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Blog Post: It’s what ended my triathlon career: don’t let it happen to you.

Stop injury from derailing your triathlon dreams.

I’m often asked why I no longer compete in triathlon. The simple answer is: injury. My body was breaking down faster than I knew how to repair it at the time. I grew up in an era of no pain, no gain. And, I was really good at ignoring pain on all levels. In part, this pushed me to the highest success: multiple ITU World Cup victories and an overall World Cup Championship. Ignoring pain is what high level athletes are good at. This mindset ultimately set me up for long-term injuries and led to my pro career ending prematurely.

This experience brought me three gifts that permeate my life and my coaching business:

  1. Unquenchable desire to learn more about how to help others get and stay healthy and fit for a lifetime.
  2. Deep compassion for those who suffer pain and challenge.
  3. The opportunity to teach and guide triathletes to a higher level, to achieve a healthy lifestyle and to live their dreams.

A healthy path to YOUR triathlon goals and dreams:

Plan to avoid chronic overtraining. Triathletes have a reputation of being chronically over trained. It’s partly the nature of our sport, repetitive movement sports, and the high achieving personalities who are attracted to not just one event, but three in one. Structured, planned training where hard and easy workouts are varied throughout the training microcyle, mesocycle and macrocycle is key. Planning rest periods before you go over the edge into overtraining is essential.

Know your training intensity. It’s important to understand and implement a full spectrum of training intensities, from very easy to very hard. How do you measure intensity on the swim, bike and run? I often see athletes either going too hard or too long at a high intensity. Then they end up burned out, injured and underperforming on race day. Training intensity measurement parameters include: pace, heart rate, power and RPE (rating of perceived exertion).

Good pain, bad pain. Do you know the difference? You need to train hard, you need to stress your body in order to improve, i.e. get fitter, faster, stronger. This is the good pain of making steps toward your goals and dreams. The bad pain is when potential injury pops up. Is that nagging pain in your knee simply a tight quad or the beginnings of IT Band Syndrome. There is a time to tune into the cues your body is giving you to slow down and a time to tune those cues out, put your head down and suffer. Learn to know the difference.

Seek expert support and guidance. An outside, objective perspective helps prevent and solve problems: a coach, parent, spouse, friend, PT, doctor, massage therapist, etc. You are not an island, you do not need to do it all on your own. There is help out there.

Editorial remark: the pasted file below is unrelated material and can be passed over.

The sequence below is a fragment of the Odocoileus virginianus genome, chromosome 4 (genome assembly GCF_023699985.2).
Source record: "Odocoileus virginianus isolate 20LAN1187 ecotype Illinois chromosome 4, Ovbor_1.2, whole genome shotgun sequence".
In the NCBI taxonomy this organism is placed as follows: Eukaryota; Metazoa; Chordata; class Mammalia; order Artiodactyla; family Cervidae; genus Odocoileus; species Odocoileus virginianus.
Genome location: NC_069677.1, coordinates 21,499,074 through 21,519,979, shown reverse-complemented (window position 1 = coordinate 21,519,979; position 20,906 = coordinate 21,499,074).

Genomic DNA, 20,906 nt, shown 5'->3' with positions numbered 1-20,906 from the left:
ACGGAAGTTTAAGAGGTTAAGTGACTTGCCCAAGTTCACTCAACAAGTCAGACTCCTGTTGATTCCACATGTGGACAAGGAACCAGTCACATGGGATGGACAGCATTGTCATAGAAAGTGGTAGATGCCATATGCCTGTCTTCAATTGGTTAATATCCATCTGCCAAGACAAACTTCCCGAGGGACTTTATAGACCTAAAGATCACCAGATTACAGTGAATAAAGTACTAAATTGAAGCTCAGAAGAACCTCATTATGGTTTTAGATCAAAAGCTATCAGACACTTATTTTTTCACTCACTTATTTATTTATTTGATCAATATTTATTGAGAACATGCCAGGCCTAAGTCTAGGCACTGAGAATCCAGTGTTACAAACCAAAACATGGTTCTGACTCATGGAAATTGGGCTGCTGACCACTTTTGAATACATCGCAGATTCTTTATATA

Apply any and all healing modalities. The world of health and healing is bursting at the seams with a wealth of information, knowledge and advice. Sometimes working through to what helps you can be a challenge. Seek referrals from experts you trust who have your best interest in mind. The field abounds from the traditional medical approach (doctors, surgery, drugs) to alternative methods (acupuncture, compounding pharmaceuticals, natural supplements). Most often it’s a combination of several sources that provide a full recovery from injury and return to training and racing.

Look back and learn. Hindsight is 20/20. As you look back on your injury, what would you have done differently? Identify the root cause, when and how it happened, so you can make new choices and decisions this time around. Know that there is power in learning and knowledge. Avoid making the same mistakes twice.

Get a full assessment from a PT or qualified trainer. A functional movement screen (FMS) is one source. These assessments can help identify weak areas to target for strengthening and stretching before an injury occurs. From a professional assessment, they will put together a plan to keep you healthy and injury free or a plan to heal your injury and get you back to training and racing.

When I conduct my run assessments, I look for weak areas that need to be addressed to keep my runners healthy, injury free and fast.

Mindset. Maintaining a positive attitude and practicing strong mental skills support the physical healing process. It will also keep you more tuned into what your body needs from day to day.

Proactive recovery strategies. Actively support your recovery from training and racing by planning to implement healing modalities on a regular basis. These modalities include: foam roller, stretching, PT, massage, compression gear, ice or heat therapy, light exercise, compression gear, etc. Check out Denver’s Sports Recovery Center

Return to training and racing after injury. Athletic life still exists after injury. That’s the beauty of triathlon: if you have a running injury, here’s a perfect opportunity to nail your swim. Following the steps above, tailored to your needs, will help you return to being fit and fast and staying that way.

Contact Coach Mantak